Geshi Tsultrim Gyatso, 51, dies after six months in detention in a Qinghai prison. Police does not deny occurrence but claims it is “not responsible” for his death outside of prison. Chinese repression in Tibet continues unabated.
Dharamsala (AsiaNews/RFA) – Geshi Tsultrim Gyatso, a Buddhist monk respected for his religious activities and commitment to Tibetan culture, died from the effects of torture by Chinese police during six months of detention. His death illustrates China’s relentless crackdown in Tibet and other provinces with a Tibetan majority.
According to writer Woeser, who has lived in Beijing for years, the authorities arrested the 51-year-old monk in July 2011 in Hainan Prefecture. He was released in December 2011 to be taken to hospital where all efforts to save him proved fruitless. He was dismissed a few days ago and died at home on 22 January.
"Just a few days ago, the local hospital returned him to his family. He was physically incapacitated and frail due to maltreatment in prison. He passed away at home on 22 January,” Woeser said, citing local sources.
The authorities do not deny his death but claim, “We are not responsible for a prisoner's death which occurred outside the prison. We handled many cases of detention and releases [and are] not aware of this particular case," a police staff said.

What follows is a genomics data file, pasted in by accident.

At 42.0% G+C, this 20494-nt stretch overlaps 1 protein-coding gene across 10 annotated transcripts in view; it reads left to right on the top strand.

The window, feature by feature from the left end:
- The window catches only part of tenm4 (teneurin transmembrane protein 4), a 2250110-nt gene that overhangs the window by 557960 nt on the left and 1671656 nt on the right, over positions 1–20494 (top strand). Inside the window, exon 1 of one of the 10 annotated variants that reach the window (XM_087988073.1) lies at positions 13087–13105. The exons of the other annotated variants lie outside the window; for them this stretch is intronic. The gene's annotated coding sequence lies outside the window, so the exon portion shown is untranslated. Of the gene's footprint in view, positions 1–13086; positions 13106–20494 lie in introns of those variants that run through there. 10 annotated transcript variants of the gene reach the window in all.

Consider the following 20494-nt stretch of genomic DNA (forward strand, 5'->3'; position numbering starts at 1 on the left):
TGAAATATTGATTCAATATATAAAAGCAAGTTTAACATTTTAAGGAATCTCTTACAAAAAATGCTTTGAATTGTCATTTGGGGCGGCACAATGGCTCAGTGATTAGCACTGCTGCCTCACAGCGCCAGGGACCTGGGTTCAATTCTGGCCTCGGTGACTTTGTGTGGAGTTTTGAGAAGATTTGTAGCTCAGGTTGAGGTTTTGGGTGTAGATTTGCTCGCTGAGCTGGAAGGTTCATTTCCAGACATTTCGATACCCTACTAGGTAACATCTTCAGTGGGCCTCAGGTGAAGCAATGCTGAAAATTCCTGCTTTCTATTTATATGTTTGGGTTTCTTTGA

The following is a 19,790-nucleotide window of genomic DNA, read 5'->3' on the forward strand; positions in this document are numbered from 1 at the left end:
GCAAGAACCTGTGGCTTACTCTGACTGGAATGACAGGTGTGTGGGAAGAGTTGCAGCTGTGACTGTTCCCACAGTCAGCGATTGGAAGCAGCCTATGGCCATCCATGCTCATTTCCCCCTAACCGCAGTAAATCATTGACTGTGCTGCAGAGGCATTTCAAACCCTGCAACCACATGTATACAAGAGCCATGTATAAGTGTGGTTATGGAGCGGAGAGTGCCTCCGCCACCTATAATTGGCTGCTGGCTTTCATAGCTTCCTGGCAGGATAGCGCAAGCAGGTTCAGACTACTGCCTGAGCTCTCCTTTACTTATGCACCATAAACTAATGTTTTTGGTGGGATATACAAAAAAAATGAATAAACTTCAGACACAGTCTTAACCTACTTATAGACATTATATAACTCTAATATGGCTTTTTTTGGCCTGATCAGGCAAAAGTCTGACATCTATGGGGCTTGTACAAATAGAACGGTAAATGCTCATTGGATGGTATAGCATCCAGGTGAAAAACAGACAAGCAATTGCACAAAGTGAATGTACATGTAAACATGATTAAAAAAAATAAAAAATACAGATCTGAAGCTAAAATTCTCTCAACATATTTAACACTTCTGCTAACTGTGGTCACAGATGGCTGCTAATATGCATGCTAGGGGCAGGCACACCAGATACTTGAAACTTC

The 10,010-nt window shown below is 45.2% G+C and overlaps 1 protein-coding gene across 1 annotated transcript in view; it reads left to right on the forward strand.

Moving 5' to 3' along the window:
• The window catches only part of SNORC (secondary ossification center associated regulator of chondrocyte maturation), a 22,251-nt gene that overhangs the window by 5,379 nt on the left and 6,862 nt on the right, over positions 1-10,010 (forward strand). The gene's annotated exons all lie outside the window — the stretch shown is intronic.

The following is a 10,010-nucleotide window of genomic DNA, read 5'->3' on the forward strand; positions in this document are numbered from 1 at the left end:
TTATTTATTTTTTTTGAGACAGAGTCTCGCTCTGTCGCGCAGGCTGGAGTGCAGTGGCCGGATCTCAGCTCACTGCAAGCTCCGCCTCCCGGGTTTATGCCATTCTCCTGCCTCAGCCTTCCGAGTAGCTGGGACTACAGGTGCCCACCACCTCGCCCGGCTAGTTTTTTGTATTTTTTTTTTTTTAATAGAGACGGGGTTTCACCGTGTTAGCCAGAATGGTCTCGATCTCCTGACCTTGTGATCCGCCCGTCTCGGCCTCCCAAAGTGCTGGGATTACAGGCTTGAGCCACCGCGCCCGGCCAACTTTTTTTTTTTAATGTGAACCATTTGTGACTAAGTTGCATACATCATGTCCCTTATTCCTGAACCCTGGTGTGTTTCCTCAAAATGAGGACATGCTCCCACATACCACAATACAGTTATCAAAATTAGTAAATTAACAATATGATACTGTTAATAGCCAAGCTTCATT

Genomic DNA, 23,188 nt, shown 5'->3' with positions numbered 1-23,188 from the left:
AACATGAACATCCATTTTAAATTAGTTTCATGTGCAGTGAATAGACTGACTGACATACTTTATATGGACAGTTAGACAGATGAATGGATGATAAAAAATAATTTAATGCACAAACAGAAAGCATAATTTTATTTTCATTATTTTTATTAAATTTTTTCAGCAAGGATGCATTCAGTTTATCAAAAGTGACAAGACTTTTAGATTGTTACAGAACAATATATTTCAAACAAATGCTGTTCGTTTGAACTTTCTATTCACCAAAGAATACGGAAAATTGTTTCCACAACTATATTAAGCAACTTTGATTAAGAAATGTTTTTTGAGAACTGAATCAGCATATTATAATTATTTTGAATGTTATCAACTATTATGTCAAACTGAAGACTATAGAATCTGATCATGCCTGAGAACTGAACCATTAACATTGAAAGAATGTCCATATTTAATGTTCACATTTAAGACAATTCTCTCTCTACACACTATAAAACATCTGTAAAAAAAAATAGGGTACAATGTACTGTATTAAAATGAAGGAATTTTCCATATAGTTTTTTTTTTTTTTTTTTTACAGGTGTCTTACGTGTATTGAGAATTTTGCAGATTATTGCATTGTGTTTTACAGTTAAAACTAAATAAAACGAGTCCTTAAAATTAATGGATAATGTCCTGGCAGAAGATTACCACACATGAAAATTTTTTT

Gyaltso had been on China’s ‘suspects’ list since 2006 after he had participated in the Kalachakra Buddhist ritual in India led by the Dalai Lama.
In March 2008, he had taken part in a peaceful protest with 60 other monks from his monastery demanding freedom for Tibet and the return of the Dalai Lama. He had been also fighting to preserve the Tibetan language and culture.
In Tibet, the situation is deteriorating. In the past few months, 16 people, mostly Buddhist religious men and women, have set themselves on fire demanding freedom and justice for their country.
Beijing has responded to the crisis by blaming the Dalai Lama for these acts, despite the fact that that the Buddhist leader has repeatedly asked his compatriots not to use suicide as a tool of struggle.
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